Peri: Women are underrepresented in higher education sciences

Latest data shows females a minority in engineering, mathematics and physics.

October 22, 2013 23:34
2 minute read.
Yaakov Peri

Yaakov Peri 370. (photo credit: Knesset)


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Science, Technology and Space Minister Yaakov Peri said Monday that women make up only 35 percent of students at the Technion- Israel Institute of Technology in Haifa, despite high numbers of women attending university and college.

A report presented to the Knesset Committee on the Status of Women found that even though the number of women in higher education has risen significantly and is higher than that of men, women’s representation in the sciences is very low.

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The latest data on women in science and the academic world was provided by Mina Bar-On, director-general of the Science, Technology and Space Ministry, and Miriam Erez, head of that ministry’s council for the advancement of women.

They said that although women students’ representation in higher education is higher than it used to be, it remains low, especially in engineering, a major field in which the Technion specializes.

Israeli women students in biology, chemistry and medicine comprise half of the students, but those learning engineering, mathematics and physics are a minority, close to 20%.

Specifically, in mechanical engineering women constitute only 9%; aeronautical engineering 16%; electronics engineering 18%; mathematics, computer science and civil and environmental engineering 22%; and 24% in physics.

According to the Science Ministry, similar statistics about women students in science have been released by the European Union.

Among EU countries, Israel is rated “good” in the exact science and engineering.

Peri said that women constituted one-third of outstanding students at the Technion last year, but only one woman student was accepted to its program for outstanding students in 2012 compared to eight during the year before. Nevertheless, he added, the Technion works proactively to advance women there and hold seminars for new women students and tries to find women for the faculty.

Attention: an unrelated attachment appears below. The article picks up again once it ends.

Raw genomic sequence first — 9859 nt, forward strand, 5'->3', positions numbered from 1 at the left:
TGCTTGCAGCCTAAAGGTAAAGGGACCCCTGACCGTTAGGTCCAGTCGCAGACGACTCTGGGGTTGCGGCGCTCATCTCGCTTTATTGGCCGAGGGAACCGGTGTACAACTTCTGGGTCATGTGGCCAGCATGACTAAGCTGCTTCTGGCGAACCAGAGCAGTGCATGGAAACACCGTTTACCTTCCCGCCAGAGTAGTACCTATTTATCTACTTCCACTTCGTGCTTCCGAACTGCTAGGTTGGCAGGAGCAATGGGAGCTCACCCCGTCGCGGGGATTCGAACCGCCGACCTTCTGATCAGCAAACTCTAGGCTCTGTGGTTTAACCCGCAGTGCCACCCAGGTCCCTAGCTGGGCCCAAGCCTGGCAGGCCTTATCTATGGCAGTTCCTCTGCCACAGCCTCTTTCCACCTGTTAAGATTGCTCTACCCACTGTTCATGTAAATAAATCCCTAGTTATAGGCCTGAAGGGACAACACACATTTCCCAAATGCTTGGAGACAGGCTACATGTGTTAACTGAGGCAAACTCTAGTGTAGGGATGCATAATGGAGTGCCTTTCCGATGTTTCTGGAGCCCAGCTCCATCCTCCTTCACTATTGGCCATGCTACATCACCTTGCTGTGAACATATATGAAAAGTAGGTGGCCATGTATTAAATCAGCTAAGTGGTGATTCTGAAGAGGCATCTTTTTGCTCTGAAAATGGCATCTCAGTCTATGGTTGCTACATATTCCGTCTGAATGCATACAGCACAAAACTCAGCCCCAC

In computer sciences and electronics, women are only 30% of all students, compared to 42% in math and 63% in biology.

Just 28% of university teaching staff in Israel are women, which ranks Israel 30 out of 31 in the EU.

At the Technion, however, which makes special efforts, there are 87 women on the teaching staff this year compared to 82 last year.

Erez said that there are two critical points in the career path of women in science – when they choose whether to take advanced math and scientific subjects in high school and when they need to go abroad for post-doctoral research. It is very hard for women with husbands and families to move the whole family and funding is hard to get, she added.

Peri said his ministry is making special efforts to increase the number of women in science professions through special programs that look for teenagers in the periphery and try to persuade them to go into these fields. They also give them role models and advisors to accomplish this, as well as general scholarships for women master’s and doctoral degree students.

He concluded that the subject of women in science is “of national importance to the society and economy.

“The ministry has set a target to advance awareness of science among girls and women and encourage them to go into professions in which there is a shortage of personnel but that are critical to the future strength of Israel.”

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